Tag Archives: self-help books

Coming Up Next…

Reviews of two books: Organize Your Mind, Organize Your Life: Train Your Brain to Get More Done in Less Time by Paul Hammerness, M.D. and Margaret Moore, with John Hanc; and Situations Matter: Understanding How Context Transforms Your World by Sam Sommers.

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Coming Up Next…

A review of Practical Genius: The Real Smarts You Need to Get Your Passions and Talents Working for You by Gina Amaro Rudan.

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My Book Review Rules

I first posted my Lucky 13 book review rules and policies on July 31, 2009.   I am now reposting them with a few revisions and applicable updates.

The Lucky 13 Rules

1.   I am interested in receiving review copies on most subjects but especially biographies and memoirs; music; poetry; sports; science fiction; business books; nonfiction survery books; inspirational books (but not directly tied to religion); popular fiction; crime dramas; mysteries and suspense thrillers; family novels; Young Adult (YA) novels; children’s books and stories involving animals.

2.   I am not interested in vampire or zombie books; conspiracy theory books; political tracts; books promoting racism or hatred; books laden with philosophy or religion (been there, done that); overly simplistic self-help books (of which there are many); or books in which the author says the same thing on every page!

3.   If the reference to popular fiction was too vague, let me be clear:  yes, I will and have read “chick lit” (distinct from bodice rippers or old-fashioned romance) books.

4.   Whenever possible, I like to receive early stage review copies – paper bound galleys or ARCs, even if they are subject to final review, editing and corrections.   No one wants to write the last review of a new book.

5.   Yes, I do want to review books that are being re-released in paperback – especially in trade paperback form.   In this economy, paperbacks are often the only books on the radar screen of economy-minded readers.

6.   I finish around 80 percent of the books I start, but if I can’t finish it – meaning that attempting to do so is  more painful than dental work, I’m not writing the review.

7.   I’m a speed reader but it nevertheless takes me forever to read pages that have not been editing by someone in the world!

8.   Send an e-mail to me at Josephsreviews@gmail.com if you want to know if I’d like a copy of your book.   My receipt of your book does not equate with an automatic positive review (I simply try to be honest) nor a guarantee that I can or will finish it.   Again, I cannot guarantee that I will post a review of your book because you have sent it to me.   Also, please do not send me follow-up e-mails asking when I will be reading/reviewing your book.

9.   Some authors want me to not only review their book but to include a link to their website, or their Twitter account or other online address.   Sorry, I don’t do that.   Readers who have seen my review(s) and are interested in more information on an author can do a Google search.

10.  I do not read/review digital or e-books or pdf files.   (I have nothing against technology, it’s simply a matter of eye strain.)

11.  I love audiobooks on CDs, so if your book is available in this format and you or your publisher can supply me with an audiobook copy, it’s a big plus.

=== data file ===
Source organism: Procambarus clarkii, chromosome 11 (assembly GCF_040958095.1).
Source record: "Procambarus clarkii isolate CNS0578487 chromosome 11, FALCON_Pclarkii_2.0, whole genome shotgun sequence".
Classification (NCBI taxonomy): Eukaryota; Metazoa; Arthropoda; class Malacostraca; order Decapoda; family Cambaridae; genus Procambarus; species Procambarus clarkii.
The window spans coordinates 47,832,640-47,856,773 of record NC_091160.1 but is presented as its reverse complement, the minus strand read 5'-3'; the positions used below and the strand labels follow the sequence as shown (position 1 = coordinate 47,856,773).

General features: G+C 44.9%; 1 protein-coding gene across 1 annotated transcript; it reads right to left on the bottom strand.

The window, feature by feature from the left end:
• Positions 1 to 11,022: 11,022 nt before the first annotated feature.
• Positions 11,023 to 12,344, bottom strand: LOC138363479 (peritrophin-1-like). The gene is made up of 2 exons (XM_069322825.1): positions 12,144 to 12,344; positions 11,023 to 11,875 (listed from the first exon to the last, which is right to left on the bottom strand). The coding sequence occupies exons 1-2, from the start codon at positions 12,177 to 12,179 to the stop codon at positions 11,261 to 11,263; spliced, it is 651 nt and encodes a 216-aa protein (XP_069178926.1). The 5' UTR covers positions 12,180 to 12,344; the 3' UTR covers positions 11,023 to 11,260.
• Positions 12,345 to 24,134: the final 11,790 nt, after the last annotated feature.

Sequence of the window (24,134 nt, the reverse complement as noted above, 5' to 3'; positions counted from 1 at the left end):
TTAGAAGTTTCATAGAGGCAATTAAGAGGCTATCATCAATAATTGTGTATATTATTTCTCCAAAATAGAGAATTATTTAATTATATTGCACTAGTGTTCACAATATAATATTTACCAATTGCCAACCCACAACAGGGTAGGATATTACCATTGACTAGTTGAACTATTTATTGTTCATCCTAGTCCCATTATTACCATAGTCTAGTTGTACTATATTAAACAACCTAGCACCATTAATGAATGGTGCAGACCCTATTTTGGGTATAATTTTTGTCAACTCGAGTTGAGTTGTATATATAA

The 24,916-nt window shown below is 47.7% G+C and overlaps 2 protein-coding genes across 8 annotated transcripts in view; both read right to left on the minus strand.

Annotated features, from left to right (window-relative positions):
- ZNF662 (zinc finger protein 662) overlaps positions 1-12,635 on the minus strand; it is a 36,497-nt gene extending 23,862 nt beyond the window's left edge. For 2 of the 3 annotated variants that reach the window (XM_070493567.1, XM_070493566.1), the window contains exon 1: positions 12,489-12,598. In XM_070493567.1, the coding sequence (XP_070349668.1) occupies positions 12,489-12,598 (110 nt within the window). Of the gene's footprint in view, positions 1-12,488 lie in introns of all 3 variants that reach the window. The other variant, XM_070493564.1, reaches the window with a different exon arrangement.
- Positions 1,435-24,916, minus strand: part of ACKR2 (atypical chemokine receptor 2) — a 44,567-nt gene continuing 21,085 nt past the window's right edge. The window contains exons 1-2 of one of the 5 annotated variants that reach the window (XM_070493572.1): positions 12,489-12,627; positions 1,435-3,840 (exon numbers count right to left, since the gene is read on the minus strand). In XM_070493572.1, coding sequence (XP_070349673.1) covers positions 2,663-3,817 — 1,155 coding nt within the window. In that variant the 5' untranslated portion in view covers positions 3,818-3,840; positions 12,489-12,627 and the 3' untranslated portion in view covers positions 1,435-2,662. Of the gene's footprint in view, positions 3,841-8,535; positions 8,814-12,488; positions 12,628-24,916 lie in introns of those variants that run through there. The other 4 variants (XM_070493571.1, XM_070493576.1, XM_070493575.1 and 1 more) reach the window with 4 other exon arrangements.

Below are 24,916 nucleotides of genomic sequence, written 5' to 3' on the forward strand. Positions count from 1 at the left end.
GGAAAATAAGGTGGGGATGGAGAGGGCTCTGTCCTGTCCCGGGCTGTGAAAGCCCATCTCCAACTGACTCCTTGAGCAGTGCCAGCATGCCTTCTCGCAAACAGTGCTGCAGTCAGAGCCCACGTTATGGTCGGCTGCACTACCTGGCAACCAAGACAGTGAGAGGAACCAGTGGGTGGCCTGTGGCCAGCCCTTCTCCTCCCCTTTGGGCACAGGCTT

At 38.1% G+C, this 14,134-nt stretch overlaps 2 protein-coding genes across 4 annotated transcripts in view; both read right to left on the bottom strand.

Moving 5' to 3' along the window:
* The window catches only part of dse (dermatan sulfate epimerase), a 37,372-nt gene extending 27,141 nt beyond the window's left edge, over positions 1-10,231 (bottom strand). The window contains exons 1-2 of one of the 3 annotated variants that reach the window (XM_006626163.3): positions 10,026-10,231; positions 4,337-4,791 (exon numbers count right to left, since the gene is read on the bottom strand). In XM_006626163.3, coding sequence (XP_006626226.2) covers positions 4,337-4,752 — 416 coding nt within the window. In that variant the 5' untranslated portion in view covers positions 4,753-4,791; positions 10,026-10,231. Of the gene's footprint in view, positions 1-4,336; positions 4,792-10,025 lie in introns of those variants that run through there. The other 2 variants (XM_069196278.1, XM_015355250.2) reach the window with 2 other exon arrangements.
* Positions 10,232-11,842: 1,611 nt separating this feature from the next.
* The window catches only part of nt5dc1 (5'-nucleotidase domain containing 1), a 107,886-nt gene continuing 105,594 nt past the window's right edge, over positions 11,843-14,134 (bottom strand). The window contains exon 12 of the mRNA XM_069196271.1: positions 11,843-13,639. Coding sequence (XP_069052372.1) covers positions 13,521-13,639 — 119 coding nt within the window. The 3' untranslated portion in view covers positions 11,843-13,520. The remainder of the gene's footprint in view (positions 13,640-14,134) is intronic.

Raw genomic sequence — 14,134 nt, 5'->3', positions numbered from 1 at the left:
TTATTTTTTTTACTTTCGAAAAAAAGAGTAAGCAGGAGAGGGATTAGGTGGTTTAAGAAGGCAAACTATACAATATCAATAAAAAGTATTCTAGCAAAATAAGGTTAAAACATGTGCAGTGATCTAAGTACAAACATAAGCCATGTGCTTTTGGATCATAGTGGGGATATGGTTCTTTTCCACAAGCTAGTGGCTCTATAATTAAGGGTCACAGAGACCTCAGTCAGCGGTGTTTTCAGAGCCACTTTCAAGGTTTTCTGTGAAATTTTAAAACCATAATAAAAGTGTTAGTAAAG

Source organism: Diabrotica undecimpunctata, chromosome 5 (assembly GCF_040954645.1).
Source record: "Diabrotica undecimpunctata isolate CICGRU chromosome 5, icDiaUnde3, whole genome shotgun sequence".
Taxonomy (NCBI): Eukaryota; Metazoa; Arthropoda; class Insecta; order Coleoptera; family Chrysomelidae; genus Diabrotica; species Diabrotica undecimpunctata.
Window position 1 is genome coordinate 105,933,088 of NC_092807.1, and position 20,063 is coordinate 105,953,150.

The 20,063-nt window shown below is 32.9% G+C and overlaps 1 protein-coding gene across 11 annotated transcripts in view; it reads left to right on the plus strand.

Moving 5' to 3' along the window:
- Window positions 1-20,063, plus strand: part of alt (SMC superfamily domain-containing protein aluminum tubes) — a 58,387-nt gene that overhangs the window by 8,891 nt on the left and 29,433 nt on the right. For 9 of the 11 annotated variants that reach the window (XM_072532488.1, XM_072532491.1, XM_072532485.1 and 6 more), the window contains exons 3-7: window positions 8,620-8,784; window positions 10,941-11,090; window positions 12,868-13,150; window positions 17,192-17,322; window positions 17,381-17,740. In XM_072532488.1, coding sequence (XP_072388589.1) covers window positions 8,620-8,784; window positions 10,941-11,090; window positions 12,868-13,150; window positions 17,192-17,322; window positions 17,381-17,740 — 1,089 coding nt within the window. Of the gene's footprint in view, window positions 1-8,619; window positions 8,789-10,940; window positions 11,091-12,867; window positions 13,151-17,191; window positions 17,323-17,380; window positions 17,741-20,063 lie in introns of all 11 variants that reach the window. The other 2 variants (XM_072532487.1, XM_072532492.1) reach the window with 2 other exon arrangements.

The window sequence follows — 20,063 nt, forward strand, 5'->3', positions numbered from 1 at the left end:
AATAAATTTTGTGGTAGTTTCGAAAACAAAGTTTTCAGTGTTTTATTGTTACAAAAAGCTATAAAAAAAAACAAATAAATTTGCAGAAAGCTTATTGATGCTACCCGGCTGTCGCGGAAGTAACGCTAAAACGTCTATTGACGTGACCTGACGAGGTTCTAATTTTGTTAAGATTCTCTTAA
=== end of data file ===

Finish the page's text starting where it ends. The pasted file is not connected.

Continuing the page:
12.  Publishers, if you send me a book, please do include a P. R. sheet with some background information on the book and the contact information for the assigned in-house publicist or contact P. R. staff person.   If I post a review, I will be sure to let the contact know when it is posted.

13.  New authors – especially of nonfiction or self-published books, please have an experienced editor vet your work before submitting it for review.

That’s it.   Good reading to all!

Joseph Arellano

Note:   Some self-published books are reviewed on this site, although they remain the exception to the rule.

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Torn Between Two Lovers

A Place of Yes: 10 Rules for Getting Everything You Want Out of Life by Bethenny Frankel with Eve Adamson (Touchstone; $24.99; 336 pages) or The Gifts of Imperfection: Let Go of Who You Think You’re Supposed to Be and Embrace Who You Are by Brenne Brown (Hazelden Publishing; $14.95; 260 pages)

Let’s be practical and admit that one size does not fit all.   For that matter, one approach to self-realization is not the answer for everyone.   With that in mind these two books are being reviewed in a comparison of sorts.

Each of the authors is a well-known figure with their own realm.   Bethenny Frankel has accomplished the following: hosting her own reality TV show – Bethenny Ever After, developing a wildly popular beverage line – Skinny Girl Margaritas, which she has recently sold to the big boys of the adult beverage industry, and writing several well-received books relating to her expertise in dieting and healthy cooking.   Dr. Brenne Brown is also the author of several books, a university professor and a licensed social worker in the state of Texas.   She is an expert in the area of shame and her findings have been featured on Public Broadcasting as well as on commercial television, including the Oprah Show.Both women are mothers and profess to be very happily married to their respective husbands.   They share the need to overcome traumas from their childhoods that have had great impact on their adult lives.   The reader is presented with 10 steps to use in moving toward a better life that the author has crafted based on her own growth and development.   In Bethenny’s case, the 10 rules for living are dished up with a generous helping of her life story and in Brene’s, they are guideposts based on her qualitative research of the notion of wholehearted living along with glimpses into her life.

You may be seeking a wholehearted life or wish to come from a place of yes.   These are the two concepts featured in the books.   The reader is addressed directly by the authors and made privy to rather personal information that serves to create a somewhat therapeutic relationship.   Both of them provide insights into the notion of leading a satisfying and fulfilling life.   Here is where the similarities end.